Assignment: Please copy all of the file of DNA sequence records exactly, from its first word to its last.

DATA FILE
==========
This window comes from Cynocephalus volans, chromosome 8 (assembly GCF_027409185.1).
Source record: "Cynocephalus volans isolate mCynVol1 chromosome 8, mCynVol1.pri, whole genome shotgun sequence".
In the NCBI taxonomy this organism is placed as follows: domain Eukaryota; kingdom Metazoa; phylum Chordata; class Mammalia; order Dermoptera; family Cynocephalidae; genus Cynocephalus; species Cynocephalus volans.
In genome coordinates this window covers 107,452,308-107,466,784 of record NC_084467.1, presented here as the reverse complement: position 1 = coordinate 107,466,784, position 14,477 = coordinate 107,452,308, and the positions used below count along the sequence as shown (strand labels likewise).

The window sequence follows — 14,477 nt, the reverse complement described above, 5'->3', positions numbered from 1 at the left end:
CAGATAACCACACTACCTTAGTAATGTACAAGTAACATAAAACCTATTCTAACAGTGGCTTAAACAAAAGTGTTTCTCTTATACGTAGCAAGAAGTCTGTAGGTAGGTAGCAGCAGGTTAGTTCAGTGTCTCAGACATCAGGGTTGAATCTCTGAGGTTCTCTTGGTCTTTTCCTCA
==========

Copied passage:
This window comes from Cynocephalus volans, chromosome 8 (assembly GCF_027409185.1).
Source record: "Cynocephalus volans isolate mCynVol1 chromosome 8, mCynVol1.pri, whole genome shotgun sequence".
In the NCBI taxonomy this organism is placed as follows: domain Eukaryota; kingdom Metazoa; phylum Chordata; class Mammalia; order Dermoptera; family Cynocephalidae; genus Cynocephalus; species Cynocephalus volans.
In genome coordinates this window covers 107,452,308-107,466,784 of record NC_084467.1, presented here as the reverse complement: position 1 = coordinate 107,466,784, position 14,477 = coordinate 107,452,308, and the positions used below count along the sequence as shown (strand labels likewise).

The window sequence follows — 14,477 nt, the reverse complement described above, 5'->3', positions numbered from 1 at the left end:
CAGATAACCACACTACCTTAGTAATGTACAAGTAACATAAAACCTATTCTAACAGTGGCTTAAACAAAAGTGTTTCTCTTATACGTAGCAAGAAGTCTGTAGGTAGGTAGCAGCAGGTTAGTTCAGTGTCTCAGACATCAGGGTTGAATCTCTGAGGTTCTCTTGGTCTTTTCCTCA